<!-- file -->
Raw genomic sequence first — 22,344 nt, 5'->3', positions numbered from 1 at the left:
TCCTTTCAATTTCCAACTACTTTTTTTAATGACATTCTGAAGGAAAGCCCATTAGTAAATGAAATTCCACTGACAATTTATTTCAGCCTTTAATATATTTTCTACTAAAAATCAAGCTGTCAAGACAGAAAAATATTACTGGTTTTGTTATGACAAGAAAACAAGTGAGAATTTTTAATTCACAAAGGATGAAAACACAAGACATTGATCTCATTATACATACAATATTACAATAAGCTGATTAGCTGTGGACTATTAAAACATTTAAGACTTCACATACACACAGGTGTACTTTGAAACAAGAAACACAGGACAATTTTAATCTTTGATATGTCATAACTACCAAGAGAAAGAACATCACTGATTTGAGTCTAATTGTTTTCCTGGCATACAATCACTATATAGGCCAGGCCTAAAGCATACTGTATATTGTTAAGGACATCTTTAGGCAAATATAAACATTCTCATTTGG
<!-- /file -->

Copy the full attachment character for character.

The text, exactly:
Raw genomic sequence first — 22,344 nt, 5'->3', positions numbered from 1 at the left:
TCCTTTCAATTTCCAACTACTTTTTTTAATGACATTCTGAAGGAAAGCCCATTAGTAAATGAAATTCCACTGACAATTTATTTCAGCCTTTAATATATTTTCTACTAAAAATCAAGCTGTCAAGACAGAAAAATATTACTGGTTTTGTTATGACAAGAAAACAAGTGAGAATTTTTAATTCACAAAGGATGAAAACACAAGACATTGATCTCATTATACATACAATATTACAATAAGCTGATTAGCTGTGGACTATTAAAACATTTAAGACTTCACATACACACAGGTGTACTTTGAAACAAGAAACACAGGACAATTTTAATCTTTGATATGTCATAACTACCAAGAGAAAGAACATCACTGATTTGAGTCTAATTGTTTTCCTGGCATACAATCACTATATAGGCCAGGCCTAAAGCATACTGTATATTGTTAAGGACATCTTTAGGCAAATATAAACATTCTCATTTGG